Department of Homeland Security (DHS) Secretary Jeh Johnson appeared before Congress today to testify on the increase in the number of unaccompanied children crossing the border from Mexico into the United States.
The House Homeland Security Committee hosted the hearing, “Dangerous Passage: The Growing Problem of Unaccompanied Children Crossing the Border,” and Chairman Rep. Michael McCaul (R-TX) set the tone with hisopening statement, calling it an “escalating refugee crisis.”
“Parents are handing over their young children by the thousands to cartels who are profiting by smuggling these kids to the United States,” he said. “Many are under the age of 10—including some barely old enough to walk. These children, with no parent, relative, or legal guardian, risk a perilous and sometimes fatal journey riding buses or trains from Central America via Mexico.”
Since October 2013, 52,000 unaccompanied minors have crossed into the United States from Mexico, with nearly two-thirds of those crossing through the Rio Grande Valley in Texas. U.S. Customs and Border Patrol (CBP) has estimated that next year more than 150,000 unaccompanied children may attempt to cross the border, a massive increase from 2013 when 24,000 children were apprehended attempting to cross the border alone.
“When they arrive at the border, the children are simply turning themselves into the nearest border patrol agent,” McCaul said. “However, patrol stations are not set up to handle this massive and growing number of detainees—let alone children…we’ve all seen the photos of hundreds of children piled on top of each other, and the flow shows no sign of abating.”
Johnson agreed with the urgency of the situation and said that DHS is attempting to address the situation through a three-prong approach: processing the increased tide of unaccompanied children through the system as quickly as possible, stemming the increased tide of illegal migration into the Rio Grande Valley, and doing these things in a manner that’s consistent with U.S. laws and values.
Johnson further broke these three approaches into 13 different steps that DHS is taking through its various agencies. His first step was to declare a Level IV condition of readiness within all of DHS, which determines that the capacity of CBP and U.S. Immigration and Customs Enforcement (ICE) is full and that additional resources are needed. Johnson has placed a deputy chief at DHS in charge of coordinating this effort to secure additional resources.
Along with the increase in resources, DHS is adding additional capacity to processing and housing locations for the children that are apprehended. “To process the increased numbers of unaccompanied children in Texas, DHS has had to bring the children to our processing center in Nogales, Arizona, before they are sent to Health and Human Services,” Johnson explained. “We are arranging additional processing centers to handle the rise in the Rio Grande Valley.” The Department of Defense has also provided space at Lackland Air Base in Texas, Fort Sill in Oklahoma, and Ventura in California to house children.
Johnson also outlined additional steps that DHS is taking to help handle the increasing number of children once they are inside the U.S., but also said that no approach would work unless the amount of people attempting to cross the border is decreased. DHS has reached out to government officials of Guatemala, El Salvador, Honduras, and Mexico to address the underlying conditions in Central America that are promoting the mass exodus. The United States is also planning to provide aid to the region, more than $200 million, to help secure it and provide for citizens who are returned there after attempting to cross the border.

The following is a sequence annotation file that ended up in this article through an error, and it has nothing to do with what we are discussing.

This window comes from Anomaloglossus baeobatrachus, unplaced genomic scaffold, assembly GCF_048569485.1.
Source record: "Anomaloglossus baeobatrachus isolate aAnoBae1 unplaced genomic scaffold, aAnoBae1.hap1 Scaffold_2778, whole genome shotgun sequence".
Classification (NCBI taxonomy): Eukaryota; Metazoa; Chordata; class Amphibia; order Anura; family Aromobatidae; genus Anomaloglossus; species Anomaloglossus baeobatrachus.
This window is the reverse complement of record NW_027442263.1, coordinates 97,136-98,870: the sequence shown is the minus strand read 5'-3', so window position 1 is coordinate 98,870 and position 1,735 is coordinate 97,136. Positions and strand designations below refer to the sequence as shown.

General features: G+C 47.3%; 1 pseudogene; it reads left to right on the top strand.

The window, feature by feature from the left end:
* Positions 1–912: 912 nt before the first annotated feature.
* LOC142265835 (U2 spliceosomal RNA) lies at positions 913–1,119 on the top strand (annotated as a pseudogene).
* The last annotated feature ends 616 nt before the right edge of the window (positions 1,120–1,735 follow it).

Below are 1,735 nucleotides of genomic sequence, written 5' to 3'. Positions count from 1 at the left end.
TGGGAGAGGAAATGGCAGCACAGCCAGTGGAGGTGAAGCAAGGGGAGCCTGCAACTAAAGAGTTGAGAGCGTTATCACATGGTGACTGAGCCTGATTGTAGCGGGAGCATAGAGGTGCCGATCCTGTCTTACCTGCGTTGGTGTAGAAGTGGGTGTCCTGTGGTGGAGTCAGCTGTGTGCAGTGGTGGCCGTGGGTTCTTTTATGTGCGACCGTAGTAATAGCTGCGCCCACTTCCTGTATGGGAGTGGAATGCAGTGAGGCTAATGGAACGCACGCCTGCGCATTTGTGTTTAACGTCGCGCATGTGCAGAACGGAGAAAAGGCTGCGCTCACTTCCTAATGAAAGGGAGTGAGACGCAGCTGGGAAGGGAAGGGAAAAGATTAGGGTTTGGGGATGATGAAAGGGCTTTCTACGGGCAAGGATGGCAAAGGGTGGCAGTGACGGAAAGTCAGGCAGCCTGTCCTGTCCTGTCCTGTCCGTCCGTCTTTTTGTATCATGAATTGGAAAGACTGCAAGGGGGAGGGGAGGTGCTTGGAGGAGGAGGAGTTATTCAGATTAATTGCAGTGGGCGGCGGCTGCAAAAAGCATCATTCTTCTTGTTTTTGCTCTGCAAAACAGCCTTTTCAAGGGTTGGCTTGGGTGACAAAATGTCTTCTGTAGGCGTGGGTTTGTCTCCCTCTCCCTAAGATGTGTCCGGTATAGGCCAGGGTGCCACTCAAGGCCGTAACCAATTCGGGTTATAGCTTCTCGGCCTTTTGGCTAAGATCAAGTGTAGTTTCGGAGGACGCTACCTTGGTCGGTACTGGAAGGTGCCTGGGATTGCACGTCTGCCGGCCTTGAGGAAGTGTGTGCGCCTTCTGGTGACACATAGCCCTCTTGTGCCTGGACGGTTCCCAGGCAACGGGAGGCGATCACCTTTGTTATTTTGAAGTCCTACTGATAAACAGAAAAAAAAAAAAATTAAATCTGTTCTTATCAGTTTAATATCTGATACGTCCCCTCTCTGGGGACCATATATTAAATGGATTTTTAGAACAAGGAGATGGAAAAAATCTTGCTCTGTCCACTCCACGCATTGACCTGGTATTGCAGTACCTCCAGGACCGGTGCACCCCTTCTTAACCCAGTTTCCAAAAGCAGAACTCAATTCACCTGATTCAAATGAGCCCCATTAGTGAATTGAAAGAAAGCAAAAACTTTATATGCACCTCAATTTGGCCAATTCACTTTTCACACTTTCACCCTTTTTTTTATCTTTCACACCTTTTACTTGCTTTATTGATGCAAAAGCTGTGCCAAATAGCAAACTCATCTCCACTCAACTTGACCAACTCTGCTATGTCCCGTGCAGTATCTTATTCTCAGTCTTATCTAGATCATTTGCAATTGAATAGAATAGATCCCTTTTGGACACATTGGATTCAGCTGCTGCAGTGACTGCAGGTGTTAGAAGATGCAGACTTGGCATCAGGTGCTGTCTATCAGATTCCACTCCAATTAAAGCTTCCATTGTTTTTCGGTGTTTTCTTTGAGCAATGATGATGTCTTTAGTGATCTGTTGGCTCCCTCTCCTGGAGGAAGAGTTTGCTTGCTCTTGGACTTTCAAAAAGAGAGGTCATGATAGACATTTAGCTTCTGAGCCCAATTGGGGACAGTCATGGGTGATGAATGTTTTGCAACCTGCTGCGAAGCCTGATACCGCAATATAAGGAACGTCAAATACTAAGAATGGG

Additionally, DHS is working with the Department of Justice (DOJ) to add personnel and resources to investigate, prosecute, and dismantle smuggling organizations that are facilitating border crossings into the Rio Grande Valley. “These organizations not only facilitate illegal migration across our border, they traumatize and exploit the children who are objects of their smuggling operation,” Johnson said. “We will also continue to work with our partners in Central America and Mexico to help locate, disrupt, and dismantle transnational criminal smuggling networks.”
DHS has also launched a public affairs campaign in Central America to warn families about the dangers children face when traveling to the United States alone, as misinformation has been spreading through the region that children who cross the border alone will be allowed to stay in America. “I have personally issued an open letter to the parents of those who are sending their children from Central America to the United States to be distributed broadly in Spanish and English to highlight the dangers of the journey and to emphasize that there are no free passes or ‘permisos’ at the other end,” Johnson explained.
Ranking committee member Rep. Bennie G. Thompson (D-MS) commended Johnson’s efforts and the personal letter that he’d issued. He also asked that the committee work together to help find a solution to the surge of minors attempting to cross the border.
“Dehumanizing and labeling these kids and their parents will not yield a solution,” Thompson said. “At this time, we can use our platforms to rise to the occasion and be helpful, or we can engage in political grandstanding at the peril of young lives. It is my hope that this committee, with its strong history of bipartisanship, can choose the former and be a model for effective leadership on this matter.”
Johnson’s appearance today was the first in a series of congressional hearings on border patrol this week. The House Judiciary Committee will hold a hearing next tomorrow at 2 p.m. EDT where officials from ICE, CBP, and other stakeholders will testify on the crisis.